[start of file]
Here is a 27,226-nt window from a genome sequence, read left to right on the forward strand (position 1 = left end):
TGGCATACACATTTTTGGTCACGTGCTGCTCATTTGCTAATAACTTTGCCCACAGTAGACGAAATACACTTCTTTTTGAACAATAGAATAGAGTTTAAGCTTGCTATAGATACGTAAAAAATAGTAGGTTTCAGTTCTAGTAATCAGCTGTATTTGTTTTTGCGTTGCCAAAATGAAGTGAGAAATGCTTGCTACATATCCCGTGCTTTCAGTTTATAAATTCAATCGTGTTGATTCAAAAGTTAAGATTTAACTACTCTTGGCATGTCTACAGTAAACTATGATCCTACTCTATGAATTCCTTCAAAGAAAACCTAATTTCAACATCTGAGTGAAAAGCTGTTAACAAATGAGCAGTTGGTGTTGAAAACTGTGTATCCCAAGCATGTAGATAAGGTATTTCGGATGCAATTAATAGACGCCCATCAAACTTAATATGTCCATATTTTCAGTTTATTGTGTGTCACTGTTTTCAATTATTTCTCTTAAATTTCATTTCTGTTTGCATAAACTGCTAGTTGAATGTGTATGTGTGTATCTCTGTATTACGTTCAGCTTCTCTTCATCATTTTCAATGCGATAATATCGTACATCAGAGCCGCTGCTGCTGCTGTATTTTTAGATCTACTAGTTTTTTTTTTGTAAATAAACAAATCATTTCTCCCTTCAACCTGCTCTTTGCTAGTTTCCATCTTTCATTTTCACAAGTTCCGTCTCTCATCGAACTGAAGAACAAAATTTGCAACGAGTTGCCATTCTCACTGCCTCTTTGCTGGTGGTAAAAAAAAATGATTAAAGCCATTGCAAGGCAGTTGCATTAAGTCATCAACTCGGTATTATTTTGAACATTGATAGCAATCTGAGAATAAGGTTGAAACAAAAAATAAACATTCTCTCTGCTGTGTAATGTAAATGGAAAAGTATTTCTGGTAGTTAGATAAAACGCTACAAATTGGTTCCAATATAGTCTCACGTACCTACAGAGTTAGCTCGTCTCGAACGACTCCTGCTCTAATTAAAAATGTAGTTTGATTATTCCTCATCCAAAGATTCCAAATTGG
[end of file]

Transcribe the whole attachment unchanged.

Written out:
Here is a 27,226-nt window from a genome sequence, read left to right on the forward strand (position 1 = left end):
TGGCATACACATTTTTGGTCACGTGCTGCTCATTTGCTAATAACTTTGCCCACAGTAGACGAAATACACTTCTTTTTGAACAATAGAATAGAGTTTAAGCTTGCTATAGATACGTAAAAAATAGTAGGTTTCAGTTCTAGTAATCAGCTGTATTTGTTTTTGCGTTGCCAAAATGAAGTGAGAAATGCTTGCTACATATCCCGTGCTTTCAGTTTATAAATTCAATCGTGTTGATTCAAAAGTTAAGATTTAACTACTCTTGGCATGTCTACAGTAAACTATGATCCTACTCTATGAATTCCTTCAAAGAAAACCTAATTTCAACATCTGAGTGAAAAGCTGTTAACAAATGAGCAGTTGGTGTTGAAAACTGTGTATCCCAAGCATGTAGATAAGGTATTTCGGATGCAATTAATAGACGCCCATCAAACTTAATATGTCCATATTTTCAGTTTATTGTGTGTCACTGTTTTCAATTATTTCTCTTAAATTTCATTTCTGTTTGCATAAACTGCTAGTTGAATGTGTATGTGTGTATCTCTGTATTACGTTCAGCTTCTCTTCATCATTTTCAATGCGATAATATCGTACATCAGAGCCGCTGCTGCTGCTGTATTTTTAGATCTACTAGTTTTTTTTTTGTAAATAAACAAATCATTTCTCCCTTCAACCTGCTCTTTGCTAGTTTCCATCTTTCATTTTCACAAGTTCCGTCTCTCATCGAACTGAAGAACAAAATTTGCAACGAGTTGCCATTCTCACTGCCTCTTTGCTGGTGGTAAAAAAAAATGATTAAAGCCATTGCAAGGCAGTTGCATTAAGTCATCAACTCGGTATTATTTTGAACATTGATAGCAATCTGAGAATAAGGTTGAAACAAAAAATAAACATTCTCTCTGCTGTGTAATGTAAATGGAAAAGTATTTCTGGTAGTTAGATAAAACGCTACAAATTGGTTCCAATATAGTCTCACGTACCTACAGAGTTAGCTCGTCTCGAACGACTCCTGCTCTAATTAAAAATGTAGTTTGATTATTCCTCATCCAAAGATTCCAAATTGG